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Non-denominational Mahayana?

Discussion of general East-Asian Mahayana Buddhism, Sutras & Shastras.

Non-denominational Mahayana?

Postby TonyD on Mon Jan 25, 2016 2:44 pm

Greetings,

Is there such a thing as a non-denominational Buddhist school with a distinctly Mahayana bent? I have seen some non-sectarian organizations that appear to be distinctly Theravada-influenced, or modernist/secular, but I'm looking for one that has more of the traditional Mahayana bodhisattva spirit.

Just asking because I have been reviewing the writings of past Buddhist masters and I am getting depressed reading their frequent attacks on other competing teachers of Buddhism as "slanderers of the Dharma." So it makes me feel I don't want to be part of a "school" at all, if I am required to look down on other schools that are actually only superficially different.

Gassho
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Re: Non-denominational Mahayana?

Postby desert_woodworker on Mon Jan 25, 2016 2:49 pm

Tony,

Just don't read that old stuff. Those utterances are dead -- fell to the ground long ago.

No one is required to "look down" on anyone. The only requirement for awakening and for saving beings is correct and sincere practice.

There is no "non-denominational school". The very term is self-contradictory. ;)

"Buddha, Dharma, and Sangha" are found in any school, at any practice-place. It's only necessary to find oneself there, too. :tongueincheek:

best,

--Joe
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Re: Non-denominational Mahayana?

Postby TonyD on Mon Jan 25, 2016 6:51 pm

desert_woodworker wrote:Tony,

Just don't read that old stuff. Those utterances are dead -- fell to the ground long ago.

No one is required to "look down" on anyone. The only requirement for awakening and for saving beings is correct and sincere practice.

There is no "non-denominational school". The very term is self-contradictory. ;)

"Buddha, Dharma, and Sangha" are found in any school, at any practice-place. It's only necessary to find oneself there, too. :tongueincheek:

best,

--Joe


Okay, how about a non-denominational non-school? :P The sad fact is, politics and sectarianism are part of all religions, including Buddhism. I guess I'm looking for a branch of Buddhism that genuinely upholds the bodhisattva spirit without criticizing other teachers as inadequate, stupid, or as "slanderers of the Dharma" (the ultimate insult in Buddhism).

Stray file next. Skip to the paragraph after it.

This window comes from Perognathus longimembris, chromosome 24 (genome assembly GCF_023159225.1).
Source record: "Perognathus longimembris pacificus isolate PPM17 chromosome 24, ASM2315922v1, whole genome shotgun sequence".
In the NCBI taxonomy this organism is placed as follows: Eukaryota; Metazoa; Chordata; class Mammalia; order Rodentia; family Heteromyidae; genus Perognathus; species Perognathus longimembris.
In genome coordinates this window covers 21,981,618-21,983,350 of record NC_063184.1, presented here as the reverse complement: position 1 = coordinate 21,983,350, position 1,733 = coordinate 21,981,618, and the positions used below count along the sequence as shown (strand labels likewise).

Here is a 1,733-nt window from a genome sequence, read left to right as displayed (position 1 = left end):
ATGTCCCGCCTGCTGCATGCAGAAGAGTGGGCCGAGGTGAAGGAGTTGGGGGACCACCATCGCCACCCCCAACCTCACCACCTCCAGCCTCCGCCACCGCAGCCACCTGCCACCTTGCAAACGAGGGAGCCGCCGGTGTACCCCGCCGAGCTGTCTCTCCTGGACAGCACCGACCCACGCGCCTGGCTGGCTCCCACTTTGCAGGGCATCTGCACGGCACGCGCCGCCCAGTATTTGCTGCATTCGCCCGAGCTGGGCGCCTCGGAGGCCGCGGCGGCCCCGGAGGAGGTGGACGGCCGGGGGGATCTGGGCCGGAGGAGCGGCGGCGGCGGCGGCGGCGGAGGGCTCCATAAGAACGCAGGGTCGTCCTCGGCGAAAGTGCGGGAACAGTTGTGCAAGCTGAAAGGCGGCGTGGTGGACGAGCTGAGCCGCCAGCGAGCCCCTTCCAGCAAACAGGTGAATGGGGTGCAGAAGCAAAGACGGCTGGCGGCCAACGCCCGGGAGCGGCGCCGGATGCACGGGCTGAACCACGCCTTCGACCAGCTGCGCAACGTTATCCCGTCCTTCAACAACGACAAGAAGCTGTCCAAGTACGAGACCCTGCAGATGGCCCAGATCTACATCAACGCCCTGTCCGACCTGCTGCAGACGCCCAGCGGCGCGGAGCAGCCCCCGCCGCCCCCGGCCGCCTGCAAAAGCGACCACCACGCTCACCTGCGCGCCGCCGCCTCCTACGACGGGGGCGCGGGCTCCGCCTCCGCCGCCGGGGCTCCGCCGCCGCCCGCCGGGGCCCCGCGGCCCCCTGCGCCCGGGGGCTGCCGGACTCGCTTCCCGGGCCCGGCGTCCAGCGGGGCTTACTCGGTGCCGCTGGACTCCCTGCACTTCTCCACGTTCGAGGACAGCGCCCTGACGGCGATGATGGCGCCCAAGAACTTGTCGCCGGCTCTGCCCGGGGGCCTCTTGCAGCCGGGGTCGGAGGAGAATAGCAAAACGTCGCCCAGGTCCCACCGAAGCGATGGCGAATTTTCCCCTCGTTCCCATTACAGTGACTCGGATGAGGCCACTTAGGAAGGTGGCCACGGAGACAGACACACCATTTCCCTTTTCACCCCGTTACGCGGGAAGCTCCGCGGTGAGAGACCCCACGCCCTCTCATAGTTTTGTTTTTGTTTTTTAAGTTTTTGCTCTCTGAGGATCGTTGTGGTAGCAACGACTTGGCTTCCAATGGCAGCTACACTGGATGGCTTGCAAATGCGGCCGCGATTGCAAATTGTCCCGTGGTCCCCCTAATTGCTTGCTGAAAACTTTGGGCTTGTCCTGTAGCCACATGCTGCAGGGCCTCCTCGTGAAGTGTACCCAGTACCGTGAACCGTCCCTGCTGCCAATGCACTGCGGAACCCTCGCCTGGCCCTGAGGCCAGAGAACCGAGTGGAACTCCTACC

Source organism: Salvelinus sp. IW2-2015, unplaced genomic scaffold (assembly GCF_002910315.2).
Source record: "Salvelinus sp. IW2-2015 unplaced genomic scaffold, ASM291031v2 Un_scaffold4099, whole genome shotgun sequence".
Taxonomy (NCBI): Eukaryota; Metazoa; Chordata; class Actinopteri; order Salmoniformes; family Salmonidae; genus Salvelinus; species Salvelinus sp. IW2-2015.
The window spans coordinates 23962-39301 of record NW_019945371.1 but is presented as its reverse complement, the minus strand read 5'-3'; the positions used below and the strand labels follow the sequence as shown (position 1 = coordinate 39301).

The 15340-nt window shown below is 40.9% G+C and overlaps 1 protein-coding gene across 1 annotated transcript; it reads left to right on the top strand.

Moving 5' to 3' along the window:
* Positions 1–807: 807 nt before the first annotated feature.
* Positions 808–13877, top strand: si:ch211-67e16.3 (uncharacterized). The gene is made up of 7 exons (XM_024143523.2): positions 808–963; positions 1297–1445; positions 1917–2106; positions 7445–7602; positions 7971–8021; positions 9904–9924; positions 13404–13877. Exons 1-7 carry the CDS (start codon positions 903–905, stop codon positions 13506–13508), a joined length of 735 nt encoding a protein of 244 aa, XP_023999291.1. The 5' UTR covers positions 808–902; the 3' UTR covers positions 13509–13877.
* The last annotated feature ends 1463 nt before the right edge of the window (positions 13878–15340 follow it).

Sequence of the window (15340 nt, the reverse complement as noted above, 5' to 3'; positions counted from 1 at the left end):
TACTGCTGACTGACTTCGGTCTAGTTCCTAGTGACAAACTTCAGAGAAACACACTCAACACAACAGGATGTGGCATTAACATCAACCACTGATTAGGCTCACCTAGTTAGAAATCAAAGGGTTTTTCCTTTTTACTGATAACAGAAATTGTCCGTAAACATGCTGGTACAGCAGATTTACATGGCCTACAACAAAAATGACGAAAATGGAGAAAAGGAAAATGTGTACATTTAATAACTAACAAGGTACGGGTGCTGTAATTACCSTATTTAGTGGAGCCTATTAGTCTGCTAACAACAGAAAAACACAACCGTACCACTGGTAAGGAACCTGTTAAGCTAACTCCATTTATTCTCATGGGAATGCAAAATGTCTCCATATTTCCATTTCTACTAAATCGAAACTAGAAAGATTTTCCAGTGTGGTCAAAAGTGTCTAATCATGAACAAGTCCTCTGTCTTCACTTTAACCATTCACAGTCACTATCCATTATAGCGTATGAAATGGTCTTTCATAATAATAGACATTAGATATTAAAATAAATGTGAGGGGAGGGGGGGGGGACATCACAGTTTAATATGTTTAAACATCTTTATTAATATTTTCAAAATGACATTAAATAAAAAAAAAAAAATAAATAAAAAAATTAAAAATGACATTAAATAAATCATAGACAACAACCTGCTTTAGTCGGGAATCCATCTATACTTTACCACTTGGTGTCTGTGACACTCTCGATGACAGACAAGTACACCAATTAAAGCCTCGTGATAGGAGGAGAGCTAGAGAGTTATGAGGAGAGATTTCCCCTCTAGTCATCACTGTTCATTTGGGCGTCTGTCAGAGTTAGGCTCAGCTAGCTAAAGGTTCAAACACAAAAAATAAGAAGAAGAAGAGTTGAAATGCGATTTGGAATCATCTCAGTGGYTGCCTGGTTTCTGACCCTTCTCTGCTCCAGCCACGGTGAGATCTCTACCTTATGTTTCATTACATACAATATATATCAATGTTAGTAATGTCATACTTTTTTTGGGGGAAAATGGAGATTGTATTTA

Thanks
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Re: Non-denominational Mahayana?

Postby Nonin on Mon Jan 25, 2016 7:06 pm

In any school, you'll find people who put others down; this is their personal failing. Most contemporary Soto and Rinzai Zen Buddhist teachers don't engage in this. As a Soto Zen Buddhist teacher in training, I was discouraged from such activity, so look for a Soto or Rinzai Zen Buddhist teacher, and if you find one who engages in such activity, find another one.

Hands palm-to-palm,

Nonin
Soto Zen Buddhist Priest. Transmitted Dharma Heir of Dainin Katagiri Roshi.
Abbot and Head Teacher, Nebraska Zen Center / Heartland Temple, Omaha, Nebraska, USA
http://www.prairiewindzen.org
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Re: Non-denominational Mahayana?

Postby desert_woodworker on Mon Jan 25, 2016 7:15 pm

Tony,

TonyD wrote:Okay, how about a non-denominational non-school?

Right. Let us know if you find one. :tongueincheek:

I guess I'm looking for a branch of Buddhism that genuinely upholds the bodhisattva spirit without criticizing other teachers as inadequate, stupid, or as "slanderers of the Dharma" (the ultimate insult in Buddhism).

A branch, or a school, does not criticize. Only individuals do. Just avoid those individuals you find objectionable at any stage. Simple.

--Joe
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Re: Non-denominational Mahayana?

Postby Caodemarte on Mon Jan 25, 2016 9:42 pm

See the great Rinzai revitalizer Hakuin's letter to a Nichiren nun (where he tells her not to switch to Rinzai Zen) for a good example of why good teachers are not partisan.

Quite a bit that is regarded as sectarian attacks in old Zen literature turns out to be, in fact, not criticism of other sects, but criticism of bad practice. For example, Rinzai criticism of those who sit like a log is often regarded as criticism of the Soto sect. However, you can then find Soto worthies saying the same thing. Similarly when a Soto teacher criticizes those "striving to obtain (or add) enlightenment" it is often seen as an attack on Rinzai, when in fact Rinzai teachers agree. Both are often interpreted as "really" being about the other sect. This is not say that there were not partisans who attacked other sects, just that it is often greatly exaggerated in latter interpretations (people are eager to see a good fight).
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Re: Non-denominational Mahayana?

Postby TonyD on Tue Jan 26, 2016 4:37 pm

Okay, this is encouraging. Thank you.

Gassho
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